The calculation results using MOSRALight code [21] which is based on the fourthorder polynomial nodal expansion method are shown in Fig. 2.24 for two
pr = 1.02903) 
0.597 

•SRALight 
1.31 

02897) 
F 
0.51 

>SRALight 
0.476 
0.700 
0.611 

02909) 
— 0.73 
0.37 
— 1.02 

0.01 
0.15 
0.32 

У 
1.178 
0.972 
0.923 
0.866 

0.39 
0.33 
— 0.40 
— 0.94 

P 
0.16 
0.13 
0.03 
0.22 

1.368 
1.311 
1.181 
1.089 
l.(KK) 
0.711 

Position 
0.46 
0.53 
0.30 
0.16 
0.79 
— 1.29 

— 0.26 
— 0.24 
0.16 
0.06 
0.03 
0.26 

1.397 
1.432 
1.291 
1.072 
1.055 
0.976 
0.757 

0.47 
0.50 
0.39 
0.35 
0.09 
0.72 
— 1.24 

0.32 
— 0.34 
0.29 
0.22 
0.09 
— 0.03 
0.16 

0.729 
1.281 
1.422 
1.193 
0.610 
0.953 
0.959 
0.777 

0.80 
0.52 
0.43 
0.54 
0.18 
0.16 
0.5 
— 0.99 

0.26 
0.31 
0.29 
0.22 
0.07 
0.05 
0.07 
0.13 
Fig. 2.24 Comparison of effective multiplication factor and assembly power distribution by nodal diffusion method [21] 
mesh sizes (20 and 10 cm). The reference solution has been taken by an extrapolation to zero size from the five calculations with different mesh sizes using a finite difference method code. For the effective multiplication factor, the discrepancy with the reference value is less than 0.006 % Ak in either case and thus the meshing effect can be almost ignored. For the assembly power, the discrepancy in the case of 20 cm mesh is as small as 0.6 % on average and 1.3 % at maximum. The discrepancy becomes smaller than 0.5 % on average in the case of a mesh size of 10 cm or less. It is noted that the finite difference method requires a mesh size smaller than 2 cm and more than 100 times longer computation time to achieve the same accuracy as that in the nodal diffusion method.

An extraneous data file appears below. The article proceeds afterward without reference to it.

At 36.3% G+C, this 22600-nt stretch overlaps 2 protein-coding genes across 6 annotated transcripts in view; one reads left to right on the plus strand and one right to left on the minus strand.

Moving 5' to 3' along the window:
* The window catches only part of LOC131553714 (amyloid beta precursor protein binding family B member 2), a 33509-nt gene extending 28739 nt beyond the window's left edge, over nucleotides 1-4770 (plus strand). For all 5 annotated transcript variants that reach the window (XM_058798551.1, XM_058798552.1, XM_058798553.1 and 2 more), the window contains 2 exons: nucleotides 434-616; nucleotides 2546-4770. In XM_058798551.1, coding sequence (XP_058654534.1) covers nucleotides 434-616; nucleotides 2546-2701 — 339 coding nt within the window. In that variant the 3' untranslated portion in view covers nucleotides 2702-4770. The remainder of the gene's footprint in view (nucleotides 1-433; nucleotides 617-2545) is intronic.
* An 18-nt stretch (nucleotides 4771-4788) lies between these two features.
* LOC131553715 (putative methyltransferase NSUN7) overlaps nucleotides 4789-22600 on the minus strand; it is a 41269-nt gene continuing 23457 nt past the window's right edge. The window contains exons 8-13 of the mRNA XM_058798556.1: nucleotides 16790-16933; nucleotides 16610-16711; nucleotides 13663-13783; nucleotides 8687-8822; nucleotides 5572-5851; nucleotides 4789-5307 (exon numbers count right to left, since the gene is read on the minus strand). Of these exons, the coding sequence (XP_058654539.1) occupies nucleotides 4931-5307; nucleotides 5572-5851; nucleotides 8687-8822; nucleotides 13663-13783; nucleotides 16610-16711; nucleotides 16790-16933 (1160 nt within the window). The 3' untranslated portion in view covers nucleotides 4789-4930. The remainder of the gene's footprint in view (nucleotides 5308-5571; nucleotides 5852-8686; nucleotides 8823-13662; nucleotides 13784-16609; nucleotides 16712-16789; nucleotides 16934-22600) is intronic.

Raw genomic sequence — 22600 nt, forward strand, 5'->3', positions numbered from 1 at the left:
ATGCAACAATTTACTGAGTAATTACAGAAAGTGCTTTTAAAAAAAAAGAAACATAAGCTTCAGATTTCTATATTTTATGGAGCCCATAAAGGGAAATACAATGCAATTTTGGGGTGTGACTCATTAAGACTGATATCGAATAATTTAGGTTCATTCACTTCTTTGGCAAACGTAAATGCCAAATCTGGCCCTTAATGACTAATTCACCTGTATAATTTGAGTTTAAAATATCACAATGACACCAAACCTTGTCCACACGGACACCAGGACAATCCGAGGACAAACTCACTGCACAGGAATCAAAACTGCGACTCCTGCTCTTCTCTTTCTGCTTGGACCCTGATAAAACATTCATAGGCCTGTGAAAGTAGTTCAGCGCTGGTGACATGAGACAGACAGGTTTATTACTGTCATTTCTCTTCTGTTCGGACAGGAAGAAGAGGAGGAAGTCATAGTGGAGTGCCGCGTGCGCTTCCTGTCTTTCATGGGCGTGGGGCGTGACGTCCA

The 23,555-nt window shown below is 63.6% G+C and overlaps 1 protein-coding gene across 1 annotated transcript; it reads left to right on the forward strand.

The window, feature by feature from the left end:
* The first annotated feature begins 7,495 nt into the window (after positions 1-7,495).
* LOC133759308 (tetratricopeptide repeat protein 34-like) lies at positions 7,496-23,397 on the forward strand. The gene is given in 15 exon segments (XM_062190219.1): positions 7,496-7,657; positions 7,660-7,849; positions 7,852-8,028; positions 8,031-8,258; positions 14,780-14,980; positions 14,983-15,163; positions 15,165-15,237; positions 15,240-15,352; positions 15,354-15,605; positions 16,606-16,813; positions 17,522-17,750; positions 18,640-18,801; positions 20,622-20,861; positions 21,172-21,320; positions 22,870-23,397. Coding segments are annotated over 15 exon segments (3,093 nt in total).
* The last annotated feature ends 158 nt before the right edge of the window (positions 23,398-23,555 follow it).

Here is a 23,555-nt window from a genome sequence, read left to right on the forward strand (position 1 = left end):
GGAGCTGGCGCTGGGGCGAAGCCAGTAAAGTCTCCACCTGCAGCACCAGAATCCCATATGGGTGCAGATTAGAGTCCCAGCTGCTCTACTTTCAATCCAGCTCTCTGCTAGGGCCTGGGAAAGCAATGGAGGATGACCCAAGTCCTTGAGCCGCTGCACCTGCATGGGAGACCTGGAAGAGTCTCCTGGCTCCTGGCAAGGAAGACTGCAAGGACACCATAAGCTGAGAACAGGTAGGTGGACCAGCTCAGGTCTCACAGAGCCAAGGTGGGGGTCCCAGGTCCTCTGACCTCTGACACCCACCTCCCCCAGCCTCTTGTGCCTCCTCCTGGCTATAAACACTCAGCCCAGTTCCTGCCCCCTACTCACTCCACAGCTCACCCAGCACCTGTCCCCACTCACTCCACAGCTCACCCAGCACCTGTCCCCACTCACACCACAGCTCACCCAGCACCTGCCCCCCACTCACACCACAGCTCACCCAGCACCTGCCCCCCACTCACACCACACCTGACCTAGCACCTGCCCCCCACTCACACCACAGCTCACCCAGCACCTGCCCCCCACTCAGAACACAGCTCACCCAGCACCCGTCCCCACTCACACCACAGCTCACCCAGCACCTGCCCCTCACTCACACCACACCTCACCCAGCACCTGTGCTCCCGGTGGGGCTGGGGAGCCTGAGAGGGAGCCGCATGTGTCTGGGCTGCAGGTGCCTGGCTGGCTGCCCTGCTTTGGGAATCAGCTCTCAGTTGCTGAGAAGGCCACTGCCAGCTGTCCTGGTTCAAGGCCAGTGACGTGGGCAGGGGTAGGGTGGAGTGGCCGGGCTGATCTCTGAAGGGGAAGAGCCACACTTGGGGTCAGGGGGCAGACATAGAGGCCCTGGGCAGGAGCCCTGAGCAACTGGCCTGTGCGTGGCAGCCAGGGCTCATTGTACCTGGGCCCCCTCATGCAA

Thus the IAEA benchmark calculation indicates the high suitability of the nodal diffusion method to LWR cores which have fuel assemblies of about 14— 21 cm size. An idea of the nodal diffusion method is its approach to decompose the reactor core into relatively large nodes and then to determine the neutron flux distribution within each node to maintain the calculation accuracy. For example, the polynomial nodal expansion method introduces the weighted residual method to obtain highorder expansion coefficients. It leads to an increased number of equations to be solved.
In other words, the high suitability of the nodal diffusion method to practical LWR calculation results is because the computation cost reduction due to a substantial decrease in the number of meshes surpasses the cost rise due to an increase in number of equations. Conversely, if it is possible to reach sufficient accuracy with the same meshing, the finite difference method will be effective
Enthalpy rise Void fraction Pressure drop Inlet flow rate
Fig. 2.25 Nuclear and thermalhydraulic coupled core calculation of LWR
because it is not necessary to solve extra equations. Hence, the nodal diffusion method does not need to have an advantage over the finite difference method for the analysis of fast reactors or small reactors.